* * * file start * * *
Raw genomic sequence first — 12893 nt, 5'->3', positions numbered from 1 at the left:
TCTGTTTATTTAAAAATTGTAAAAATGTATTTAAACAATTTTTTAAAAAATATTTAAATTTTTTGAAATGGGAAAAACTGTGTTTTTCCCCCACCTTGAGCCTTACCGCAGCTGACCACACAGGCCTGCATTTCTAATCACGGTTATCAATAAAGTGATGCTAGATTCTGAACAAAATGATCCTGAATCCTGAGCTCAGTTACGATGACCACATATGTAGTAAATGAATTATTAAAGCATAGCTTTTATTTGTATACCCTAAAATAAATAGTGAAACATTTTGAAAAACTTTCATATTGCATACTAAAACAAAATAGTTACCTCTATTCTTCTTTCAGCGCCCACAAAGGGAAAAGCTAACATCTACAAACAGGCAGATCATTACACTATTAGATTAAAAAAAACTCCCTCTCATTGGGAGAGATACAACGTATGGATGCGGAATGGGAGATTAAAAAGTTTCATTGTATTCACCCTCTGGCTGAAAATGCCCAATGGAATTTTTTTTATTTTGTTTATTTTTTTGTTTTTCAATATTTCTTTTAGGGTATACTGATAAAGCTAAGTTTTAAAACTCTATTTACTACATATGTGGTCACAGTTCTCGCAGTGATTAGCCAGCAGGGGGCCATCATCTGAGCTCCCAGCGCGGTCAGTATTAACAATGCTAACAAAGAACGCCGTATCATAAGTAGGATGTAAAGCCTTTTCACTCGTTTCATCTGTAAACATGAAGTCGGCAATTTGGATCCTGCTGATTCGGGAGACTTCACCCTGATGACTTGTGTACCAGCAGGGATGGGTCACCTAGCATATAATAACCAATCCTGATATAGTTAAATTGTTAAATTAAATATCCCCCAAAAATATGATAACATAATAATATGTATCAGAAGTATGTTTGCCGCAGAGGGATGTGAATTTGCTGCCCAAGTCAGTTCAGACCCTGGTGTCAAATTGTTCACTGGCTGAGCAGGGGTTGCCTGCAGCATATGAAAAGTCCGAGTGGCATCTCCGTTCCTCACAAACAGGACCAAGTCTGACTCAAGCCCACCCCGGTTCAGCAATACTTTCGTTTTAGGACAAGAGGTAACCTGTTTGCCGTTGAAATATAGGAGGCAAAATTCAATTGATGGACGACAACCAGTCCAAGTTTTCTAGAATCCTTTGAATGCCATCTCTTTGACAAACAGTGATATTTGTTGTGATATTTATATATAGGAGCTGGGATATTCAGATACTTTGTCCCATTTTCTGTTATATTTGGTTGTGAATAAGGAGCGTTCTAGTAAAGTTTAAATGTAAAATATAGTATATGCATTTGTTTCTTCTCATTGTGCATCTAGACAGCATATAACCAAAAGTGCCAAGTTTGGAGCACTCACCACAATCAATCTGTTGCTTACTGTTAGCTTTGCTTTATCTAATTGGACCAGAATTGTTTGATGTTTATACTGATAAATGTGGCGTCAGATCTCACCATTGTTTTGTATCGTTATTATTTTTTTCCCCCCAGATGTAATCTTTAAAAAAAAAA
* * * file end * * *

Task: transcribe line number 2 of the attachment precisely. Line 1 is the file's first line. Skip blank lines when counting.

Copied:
TCTGTTTATTTAAAAATTGTAAAAATGTATTTAAACAATTTTTTAAAAAATATTTAAATTTTTTGAAATGGGAAAAACTGTGTTTTTCCCCCACCTTGAGCCTTACCGCAGCTGACCACACAGGCCTGCATTTCTAATCACGGTTATCAATAAAGTGATGCTAGATTCTGAACAAAATGATCCTGAATCCTGAGCTCAGTTACGATGACCACATATGTAGTAAATGAATTATTAAAGCATAGCTTTTATTTGTATACCCTAAAATAAATAGTGAAACATTTTGAAAAACTTTCATATTGCATACTAAAACAAAATAGTTACCTCTATTCTTCTTTCAGCGCCCACAAAGGGAAAAGCTAACATCTACAAACAGGCAGATCATTACACTATTAGATTAAAAAAAACTCCCTCTCATTGGGAGAGATACAACGTATGGATGCGGAATGGGAGATTAAAAAGTTTCATTGTATTCACCCTCTGGCTGAAAATGCCCAATGGAATTTTTTTTATTTTGTTTATTTTTTTGTTTTTCAATATTTCTTTTAGGGTATACTGATAAAGCTAAGTTTTAAAACTCTATTTACTACATATGTGGTCACAGTTCTCGCAGTGATTAGCCAGCAGGGGGCCATCATCTGAGCTCCCAGCGCGGTCAGTATTAACAATGCTAACAAAGAACGCCGTATCATAAGTAGGATGTAAAGCCTTTTCACTCGTTTCATCTGTAAACATGAAGTCGGCAATTTGGATCCTGCTGATTCGGGAGACTTCACCCTGATGACTTGTGTACCAGCAGGGATGGGTCACCTAGCATATAATAACCAATCCTGATATAGTTAAATTGTTAAATTAAATATCCCCCAAAAATATGATAACATAATAATATGTATCAGAAGTATGTTTGCCGCAGAGGGATGTGAATTTGCTGCCCAAGTCAGTTCAGACCCTGGTGTCAAATTGTTCACTGGCTGAGCAGGGGTTGCCTGCAGCATATGAAAAGTCCGAGTGGCATCTCCGTTCCTCACAAACAGGACCAAGTCTGACTCAAGCCCACCCCGGTTCAGCAATACTTTCGTTTTAGGACAAGAGGTAACCTGTTTGCCGTTGAAATATAGGAGGCAAAATTCAATTGATGGACGACAACCAGTCCAAGTTTTCTAGAATCCTTTGAATGCCATCTCTTTGACAAACAGTGATATTTGTTGTGATATTTATATATAGGAGCTGGGATATTCAGATACTTTGTCCCATTTTCTGTTATATTTGGTTGTGAATAAGGAGCGTTCTAGTAAAGTTTAAATGTAAAATATAGTATATGCATTTGTTTCTTCTCATTGTGCATCTAGACAGCATATAACCAAAAGTGCCAAGTTTGGAGCACTCACCACAATCAATCTGTTGCTTACTGTTAGCTTTGCTTTATCTAATTGGACCAGAATTGTTTGATGTTTATACTGATAAATGTGGCGTCAGATCTCACCATTGTTTTGTATCGTTATTATTTTTTTCCCCCCAGATGTAATCTTTAAAAAAAAAA